The National Grid is placing two coal power plants in the UK on standby this winter at a total cost of £77m ($93.84m). This is said to help the British electricity and gas utility company to reduce the risk of electricity blackouts in the country.
This follows the UK's proposed plans revealed in June to build a new £1.1bn subsea power cable. This was then said to help double the amount of electricity it imports from France, indicating the huge requirement in the country.
The two plants that will be put on standby include the Eggborough coal power plant in North Yorkshire and the SSE power firm's coal plant at Fiddler's Ferry in Cheshire. While the former has agreed to provide up to 681MW of power, the latter's commitment stands at 422MW.
Sandbag, a UK campaigning organisation that focuses on emissions trading, suggested that the North Yorkshire plant will be paid £60m to be on standby, while the other plant will be paid £17m for the same service. These estimates were said to be based on its own calculations and were also confirmed by separate industry sources, according to the Guardian.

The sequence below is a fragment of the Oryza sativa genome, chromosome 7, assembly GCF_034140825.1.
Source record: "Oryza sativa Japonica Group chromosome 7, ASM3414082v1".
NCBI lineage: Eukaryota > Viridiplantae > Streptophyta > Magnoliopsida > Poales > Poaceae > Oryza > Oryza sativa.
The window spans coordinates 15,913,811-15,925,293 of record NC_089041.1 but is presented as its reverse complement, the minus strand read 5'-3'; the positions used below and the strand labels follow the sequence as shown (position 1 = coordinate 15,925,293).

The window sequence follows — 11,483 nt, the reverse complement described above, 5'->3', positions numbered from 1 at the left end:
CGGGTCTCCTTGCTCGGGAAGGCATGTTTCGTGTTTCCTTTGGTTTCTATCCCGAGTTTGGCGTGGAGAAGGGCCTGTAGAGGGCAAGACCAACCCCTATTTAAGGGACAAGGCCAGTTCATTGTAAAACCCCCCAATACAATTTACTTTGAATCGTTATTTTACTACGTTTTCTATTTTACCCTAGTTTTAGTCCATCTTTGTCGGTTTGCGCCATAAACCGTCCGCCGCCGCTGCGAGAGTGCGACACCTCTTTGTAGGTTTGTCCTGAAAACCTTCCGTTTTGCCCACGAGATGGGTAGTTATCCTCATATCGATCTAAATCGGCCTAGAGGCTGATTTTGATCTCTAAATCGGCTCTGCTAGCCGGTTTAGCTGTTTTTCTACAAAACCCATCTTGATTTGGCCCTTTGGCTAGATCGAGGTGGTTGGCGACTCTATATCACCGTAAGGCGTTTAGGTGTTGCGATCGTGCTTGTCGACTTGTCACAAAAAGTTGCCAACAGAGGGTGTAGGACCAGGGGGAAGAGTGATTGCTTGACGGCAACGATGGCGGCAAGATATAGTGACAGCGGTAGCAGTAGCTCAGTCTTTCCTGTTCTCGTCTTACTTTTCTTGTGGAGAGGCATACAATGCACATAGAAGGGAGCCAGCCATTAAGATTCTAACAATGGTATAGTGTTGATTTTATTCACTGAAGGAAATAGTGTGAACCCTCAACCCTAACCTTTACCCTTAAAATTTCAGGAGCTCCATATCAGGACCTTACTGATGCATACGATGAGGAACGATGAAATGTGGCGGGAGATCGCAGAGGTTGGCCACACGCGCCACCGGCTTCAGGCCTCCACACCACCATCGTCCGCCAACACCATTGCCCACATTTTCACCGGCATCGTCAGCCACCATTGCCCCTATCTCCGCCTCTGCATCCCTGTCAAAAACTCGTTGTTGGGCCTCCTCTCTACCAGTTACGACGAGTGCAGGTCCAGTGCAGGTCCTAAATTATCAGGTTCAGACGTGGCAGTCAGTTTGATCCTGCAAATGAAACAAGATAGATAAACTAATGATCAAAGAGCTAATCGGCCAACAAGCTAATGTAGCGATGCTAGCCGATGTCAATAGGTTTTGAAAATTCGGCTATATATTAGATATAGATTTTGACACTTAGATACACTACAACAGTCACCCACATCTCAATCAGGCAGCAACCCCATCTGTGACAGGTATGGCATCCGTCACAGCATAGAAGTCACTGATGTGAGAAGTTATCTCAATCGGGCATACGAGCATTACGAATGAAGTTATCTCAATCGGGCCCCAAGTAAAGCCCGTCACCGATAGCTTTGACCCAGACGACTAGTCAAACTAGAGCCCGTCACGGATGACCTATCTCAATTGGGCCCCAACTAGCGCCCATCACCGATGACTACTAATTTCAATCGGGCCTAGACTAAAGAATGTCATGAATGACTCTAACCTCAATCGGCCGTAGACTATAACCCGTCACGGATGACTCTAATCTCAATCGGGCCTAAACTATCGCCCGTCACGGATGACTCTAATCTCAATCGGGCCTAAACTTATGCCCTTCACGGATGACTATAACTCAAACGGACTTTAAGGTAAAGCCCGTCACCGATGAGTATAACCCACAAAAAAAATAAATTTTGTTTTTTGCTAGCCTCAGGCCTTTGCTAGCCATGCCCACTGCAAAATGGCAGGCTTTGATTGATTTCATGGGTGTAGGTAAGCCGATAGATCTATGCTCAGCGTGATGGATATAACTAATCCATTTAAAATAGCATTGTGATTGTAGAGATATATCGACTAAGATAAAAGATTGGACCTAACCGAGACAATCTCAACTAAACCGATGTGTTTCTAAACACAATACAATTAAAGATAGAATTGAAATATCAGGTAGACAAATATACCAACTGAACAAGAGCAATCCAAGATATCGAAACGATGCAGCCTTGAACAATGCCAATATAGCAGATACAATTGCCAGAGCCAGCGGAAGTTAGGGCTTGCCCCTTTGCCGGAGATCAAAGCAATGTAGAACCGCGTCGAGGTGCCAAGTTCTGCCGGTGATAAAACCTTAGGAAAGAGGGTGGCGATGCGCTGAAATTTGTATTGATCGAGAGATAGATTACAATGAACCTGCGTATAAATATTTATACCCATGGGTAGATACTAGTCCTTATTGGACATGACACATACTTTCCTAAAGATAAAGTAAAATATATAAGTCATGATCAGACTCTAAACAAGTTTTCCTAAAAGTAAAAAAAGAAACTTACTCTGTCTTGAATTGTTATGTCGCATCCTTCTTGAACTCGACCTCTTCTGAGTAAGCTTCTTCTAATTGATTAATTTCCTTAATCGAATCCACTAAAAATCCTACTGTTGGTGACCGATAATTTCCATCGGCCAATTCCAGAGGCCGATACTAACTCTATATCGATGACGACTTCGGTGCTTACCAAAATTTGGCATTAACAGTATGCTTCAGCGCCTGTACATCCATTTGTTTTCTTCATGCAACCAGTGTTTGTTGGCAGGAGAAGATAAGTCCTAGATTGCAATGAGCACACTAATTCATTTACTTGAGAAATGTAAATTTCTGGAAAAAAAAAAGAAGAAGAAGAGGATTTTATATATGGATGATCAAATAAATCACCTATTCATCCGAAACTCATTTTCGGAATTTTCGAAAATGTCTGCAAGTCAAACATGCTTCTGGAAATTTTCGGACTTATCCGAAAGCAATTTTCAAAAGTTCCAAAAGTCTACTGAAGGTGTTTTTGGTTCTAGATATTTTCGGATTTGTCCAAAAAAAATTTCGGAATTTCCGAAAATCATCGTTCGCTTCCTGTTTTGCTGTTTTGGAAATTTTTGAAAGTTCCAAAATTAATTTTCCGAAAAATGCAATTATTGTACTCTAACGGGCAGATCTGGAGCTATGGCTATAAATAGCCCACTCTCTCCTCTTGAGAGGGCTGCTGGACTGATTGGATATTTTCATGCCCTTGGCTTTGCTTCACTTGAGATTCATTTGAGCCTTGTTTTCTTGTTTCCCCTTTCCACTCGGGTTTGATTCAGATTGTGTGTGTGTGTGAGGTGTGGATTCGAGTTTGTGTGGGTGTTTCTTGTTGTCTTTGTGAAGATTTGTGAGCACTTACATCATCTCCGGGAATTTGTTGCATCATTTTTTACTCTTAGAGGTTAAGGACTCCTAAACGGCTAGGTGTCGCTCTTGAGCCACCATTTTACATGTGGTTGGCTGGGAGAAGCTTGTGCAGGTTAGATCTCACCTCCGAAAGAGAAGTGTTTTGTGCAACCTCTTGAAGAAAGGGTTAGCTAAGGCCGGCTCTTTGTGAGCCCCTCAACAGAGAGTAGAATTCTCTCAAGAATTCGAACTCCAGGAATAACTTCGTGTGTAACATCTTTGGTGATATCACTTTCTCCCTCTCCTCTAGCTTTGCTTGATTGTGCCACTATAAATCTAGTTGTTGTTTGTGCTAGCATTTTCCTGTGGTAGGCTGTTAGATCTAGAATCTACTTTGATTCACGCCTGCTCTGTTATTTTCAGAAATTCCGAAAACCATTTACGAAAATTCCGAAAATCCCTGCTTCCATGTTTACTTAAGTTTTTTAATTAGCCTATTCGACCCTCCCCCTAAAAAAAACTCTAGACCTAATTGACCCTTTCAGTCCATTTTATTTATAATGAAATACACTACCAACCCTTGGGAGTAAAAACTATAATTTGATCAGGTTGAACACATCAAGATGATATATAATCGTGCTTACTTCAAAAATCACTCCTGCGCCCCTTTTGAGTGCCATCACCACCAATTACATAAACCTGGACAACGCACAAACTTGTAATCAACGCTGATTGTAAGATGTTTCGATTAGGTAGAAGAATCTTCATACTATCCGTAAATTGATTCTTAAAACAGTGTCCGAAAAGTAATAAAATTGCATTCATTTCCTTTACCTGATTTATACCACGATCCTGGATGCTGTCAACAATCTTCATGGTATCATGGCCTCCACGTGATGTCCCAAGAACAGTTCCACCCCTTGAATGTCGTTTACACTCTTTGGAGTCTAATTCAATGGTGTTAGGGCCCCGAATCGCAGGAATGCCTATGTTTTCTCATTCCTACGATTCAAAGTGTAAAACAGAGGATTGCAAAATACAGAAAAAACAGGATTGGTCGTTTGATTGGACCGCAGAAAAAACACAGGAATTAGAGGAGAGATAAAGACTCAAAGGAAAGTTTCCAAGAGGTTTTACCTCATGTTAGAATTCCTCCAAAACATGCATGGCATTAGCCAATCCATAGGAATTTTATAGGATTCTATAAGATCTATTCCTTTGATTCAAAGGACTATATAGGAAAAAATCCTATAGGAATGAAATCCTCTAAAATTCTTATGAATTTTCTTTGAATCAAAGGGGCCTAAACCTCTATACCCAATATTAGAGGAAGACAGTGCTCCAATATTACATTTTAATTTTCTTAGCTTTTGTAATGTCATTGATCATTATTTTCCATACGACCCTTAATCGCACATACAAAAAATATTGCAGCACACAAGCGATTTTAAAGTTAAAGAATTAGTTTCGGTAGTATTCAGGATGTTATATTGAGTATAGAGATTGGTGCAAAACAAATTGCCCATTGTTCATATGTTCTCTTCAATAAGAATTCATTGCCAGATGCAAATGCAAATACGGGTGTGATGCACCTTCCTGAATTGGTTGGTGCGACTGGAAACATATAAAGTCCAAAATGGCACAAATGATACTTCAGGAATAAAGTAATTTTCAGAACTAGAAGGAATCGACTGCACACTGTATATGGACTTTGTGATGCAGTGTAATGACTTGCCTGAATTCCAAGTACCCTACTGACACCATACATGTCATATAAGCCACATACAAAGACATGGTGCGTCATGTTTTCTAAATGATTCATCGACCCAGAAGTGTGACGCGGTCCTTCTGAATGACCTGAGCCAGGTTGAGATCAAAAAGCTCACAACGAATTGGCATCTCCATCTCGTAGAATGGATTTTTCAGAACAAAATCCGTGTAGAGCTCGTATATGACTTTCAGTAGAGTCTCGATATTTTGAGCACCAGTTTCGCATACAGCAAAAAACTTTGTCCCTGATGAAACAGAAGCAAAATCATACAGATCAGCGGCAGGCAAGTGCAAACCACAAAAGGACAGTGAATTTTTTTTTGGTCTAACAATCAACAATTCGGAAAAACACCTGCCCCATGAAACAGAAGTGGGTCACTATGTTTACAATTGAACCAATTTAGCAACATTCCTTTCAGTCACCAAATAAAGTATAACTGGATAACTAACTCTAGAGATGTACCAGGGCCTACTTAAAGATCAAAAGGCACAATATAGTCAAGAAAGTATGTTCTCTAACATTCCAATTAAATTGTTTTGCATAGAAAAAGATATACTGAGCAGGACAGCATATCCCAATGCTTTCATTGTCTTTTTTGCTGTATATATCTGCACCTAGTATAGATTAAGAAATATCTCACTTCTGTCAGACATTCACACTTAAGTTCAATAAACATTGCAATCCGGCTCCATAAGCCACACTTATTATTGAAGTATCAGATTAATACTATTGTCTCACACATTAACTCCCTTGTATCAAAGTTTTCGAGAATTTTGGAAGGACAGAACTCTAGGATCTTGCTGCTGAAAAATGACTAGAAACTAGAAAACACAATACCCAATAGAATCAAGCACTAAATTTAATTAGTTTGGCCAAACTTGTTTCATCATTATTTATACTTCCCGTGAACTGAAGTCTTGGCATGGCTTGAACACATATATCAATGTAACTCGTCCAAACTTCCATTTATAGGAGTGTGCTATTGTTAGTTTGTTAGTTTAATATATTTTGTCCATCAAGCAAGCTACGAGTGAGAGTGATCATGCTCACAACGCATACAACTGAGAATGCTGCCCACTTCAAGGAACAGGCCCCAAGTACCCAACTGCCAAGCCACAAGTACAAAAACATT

This move is part of the National Grid's supplemental balancing reserve (SBR) programme, under which it pays power plants to be on standby for four months. As part of a SBR contract, the power plants are also required to start generating electricity, if the need arises.
Both these plants are said to receive additional compensation, if they will be made to move up to an advanced state of readiness called "hot standby". They will further be paid at guaranteed prices that are well above the average wholesale price, if they are eventually made to generate electricity.
Dave Jones, an analyst with Sandbag further pointed out that these plants also have an opportunity to earn millions from other means such as subsidies and price hikes when the demand for energy is high. "Many coal power plants are on for a bumper 2016….The transition to phase out coal is happening quickly, but National Grid, Ofgem and the government must make sure the transition is not more expensive than it needs to be," Jones added.